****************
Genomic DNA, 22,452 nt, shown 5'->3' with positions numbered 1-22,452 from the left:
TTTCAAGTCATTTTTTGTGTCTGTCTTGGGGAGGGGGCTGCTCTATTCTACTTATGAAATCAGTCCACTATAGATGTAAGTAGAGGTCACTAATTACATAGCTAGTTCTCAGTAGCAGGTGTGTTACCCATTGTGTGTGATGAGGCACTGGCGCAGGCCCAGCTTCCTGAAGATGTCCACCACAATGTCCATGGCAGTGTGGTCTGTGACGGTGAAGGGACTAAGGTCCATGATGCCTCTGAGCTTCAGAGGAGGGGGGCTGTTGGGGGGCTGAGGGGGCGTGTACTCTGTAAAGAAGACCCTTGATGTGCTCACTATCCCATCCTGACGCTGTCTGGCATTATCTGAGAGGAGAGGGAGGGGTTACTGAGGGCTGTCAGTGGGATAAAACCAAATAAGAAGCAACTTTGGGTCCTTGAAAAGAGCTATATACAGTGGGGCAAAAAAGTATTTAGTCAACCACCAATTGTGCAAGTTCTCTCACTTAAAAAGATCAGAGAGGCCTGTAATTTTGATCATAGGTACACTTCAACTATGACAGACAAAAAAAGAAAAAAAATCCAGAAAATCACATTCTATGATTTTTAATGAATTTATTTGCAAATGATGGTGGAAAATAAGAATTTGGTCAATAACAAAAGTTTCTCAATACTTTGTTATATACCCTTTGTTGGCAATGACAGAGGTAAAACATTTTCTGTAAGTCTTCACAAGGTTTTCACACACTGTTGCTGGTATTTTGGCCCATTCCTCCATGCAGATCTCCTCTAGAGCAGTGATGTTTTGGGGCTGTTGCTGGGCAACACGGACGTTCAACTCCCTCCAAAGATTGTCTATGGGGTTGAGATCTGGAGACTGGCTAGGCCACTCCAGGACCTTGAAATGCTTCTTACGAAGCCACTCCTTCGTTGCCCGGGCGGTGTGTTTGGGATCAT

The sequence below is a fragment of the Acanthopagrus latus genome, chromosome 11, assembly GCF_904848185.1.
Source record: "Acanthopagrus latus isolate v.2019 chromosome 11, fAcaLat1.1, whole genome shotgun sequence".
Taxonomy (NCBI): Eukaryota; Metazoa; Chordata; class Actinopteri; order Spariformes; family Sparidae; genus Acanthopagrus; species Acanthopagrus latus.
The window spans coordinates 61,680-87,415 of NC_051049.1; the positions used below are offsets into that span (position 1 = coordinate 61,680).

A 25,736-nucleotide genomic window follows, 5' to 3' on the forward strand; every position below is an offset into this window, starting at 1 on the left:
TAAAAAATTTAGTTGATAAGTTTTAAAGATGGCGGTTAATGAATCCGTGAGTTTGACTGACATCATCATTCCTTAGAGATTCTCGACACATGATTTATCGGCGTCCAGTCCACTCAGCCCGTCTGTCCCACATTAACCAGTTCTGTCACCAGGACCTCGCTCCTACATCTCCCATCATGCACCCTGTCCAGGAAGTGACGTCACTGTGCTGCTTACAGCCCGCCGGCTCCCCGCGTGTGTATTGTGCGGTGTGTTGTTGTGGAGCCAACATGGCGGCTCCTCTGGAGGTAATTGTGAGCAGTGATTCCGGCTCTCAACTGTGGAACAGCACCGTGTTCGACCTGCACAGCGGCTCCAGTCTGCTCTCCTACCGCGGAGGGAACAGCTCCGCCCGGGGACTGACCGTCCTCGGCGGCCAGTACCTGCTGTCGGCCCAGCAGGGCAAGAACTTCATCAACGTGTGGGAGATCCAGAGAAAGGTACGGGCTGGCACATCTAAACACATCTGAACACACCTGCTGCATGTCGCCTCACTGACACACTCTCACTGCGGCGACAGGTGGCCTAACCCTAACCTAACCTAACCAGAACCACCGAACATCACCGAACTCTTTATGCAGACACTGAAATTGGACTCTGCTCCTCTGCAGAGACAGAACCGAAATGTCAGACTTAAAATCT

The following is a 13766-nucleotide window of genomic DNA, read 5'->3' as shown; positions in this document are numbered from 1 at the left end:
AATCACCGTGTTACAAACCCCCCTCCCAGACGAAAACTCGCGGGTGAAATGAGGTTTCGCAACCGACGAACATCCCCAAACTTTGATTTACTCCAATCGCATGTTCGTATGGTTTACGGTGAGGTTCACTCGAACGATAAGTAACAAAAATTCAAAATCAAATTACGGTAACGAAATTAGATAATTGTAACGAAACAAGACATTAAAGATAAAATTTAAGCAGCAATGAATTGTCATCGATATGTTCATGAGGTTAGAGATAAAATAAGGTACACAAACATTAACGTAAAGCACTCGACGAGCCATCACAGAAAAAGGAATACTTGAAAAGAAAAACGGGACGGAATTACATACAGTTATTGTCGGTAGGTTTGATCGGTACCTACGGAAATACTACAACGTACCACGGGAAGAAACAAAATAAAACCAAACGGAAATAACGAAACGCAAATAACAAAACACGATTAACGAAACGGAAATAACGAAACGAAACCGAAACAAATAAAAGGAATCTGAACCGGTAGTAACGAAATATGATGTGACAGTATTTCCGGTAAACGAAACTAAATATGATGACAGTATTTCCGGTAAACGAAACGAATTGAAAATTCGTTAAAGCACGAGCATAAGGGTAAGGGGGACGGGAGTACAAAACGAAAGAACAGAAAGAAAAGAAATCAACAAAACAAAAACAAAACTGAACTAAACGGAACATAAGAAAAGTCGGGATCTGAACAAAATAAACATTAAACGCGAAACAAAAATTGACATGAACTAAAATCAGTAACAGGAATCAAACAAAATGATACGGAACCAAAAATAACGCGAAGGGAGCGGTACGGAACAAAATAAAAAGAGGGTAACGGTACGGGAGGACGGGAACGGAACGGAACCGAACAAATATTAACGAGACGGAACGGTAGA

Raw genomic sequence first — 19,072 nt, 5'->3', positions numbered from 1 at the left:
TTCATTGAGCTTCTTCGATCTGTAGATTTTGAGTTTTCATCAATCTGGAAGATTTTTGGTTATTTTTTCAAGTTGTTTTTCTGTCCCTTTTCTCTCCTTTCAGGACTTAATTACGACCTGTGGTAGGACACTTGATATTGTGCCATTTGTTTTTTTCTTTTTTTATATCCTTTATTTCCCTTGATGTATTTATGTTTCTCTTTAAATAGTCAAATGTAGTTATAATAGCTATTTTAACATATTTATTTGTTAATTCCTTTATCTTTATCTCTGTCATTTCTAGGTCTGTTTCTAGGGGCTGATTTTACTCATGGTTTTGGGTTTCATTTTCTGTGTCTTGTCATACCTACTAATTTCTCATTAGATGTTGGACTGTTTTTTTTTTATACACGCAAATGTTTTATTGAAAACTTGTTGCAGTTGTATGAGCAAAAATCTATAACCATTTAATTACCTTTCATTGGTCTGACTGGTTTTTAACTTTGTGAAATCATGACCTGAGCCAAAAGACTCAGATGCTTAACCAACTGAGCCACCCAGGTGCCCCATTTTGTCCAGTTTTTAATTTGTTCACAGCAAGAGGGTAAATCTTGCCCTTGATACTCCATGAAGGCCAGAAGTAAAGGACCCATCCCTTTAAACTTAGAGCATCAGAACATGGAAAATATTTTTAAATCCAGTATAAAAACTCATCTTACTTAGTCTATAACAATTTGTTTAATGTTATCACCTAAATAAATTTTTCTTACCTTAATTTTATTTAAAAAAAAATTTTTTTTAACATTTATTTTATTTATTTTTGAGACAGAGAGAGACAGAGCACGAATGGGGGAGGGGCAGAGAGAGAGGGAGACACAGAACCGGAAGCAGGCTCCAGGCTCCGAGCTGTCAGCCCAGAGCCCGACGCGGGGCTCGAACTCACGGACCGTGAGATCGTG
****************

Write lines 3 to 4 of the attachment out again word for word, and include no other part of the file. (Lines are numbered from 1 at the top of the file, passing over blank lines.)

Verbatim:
The sequence below is a fragment of the Acanthopagrus latus genome, chromosome 11, assembly GCF_904848185.1.
Source record: "Acanthopagrus latus isolate v.2019 chromosome 11, fAcaLat1.1, whole genome shotgun sequence".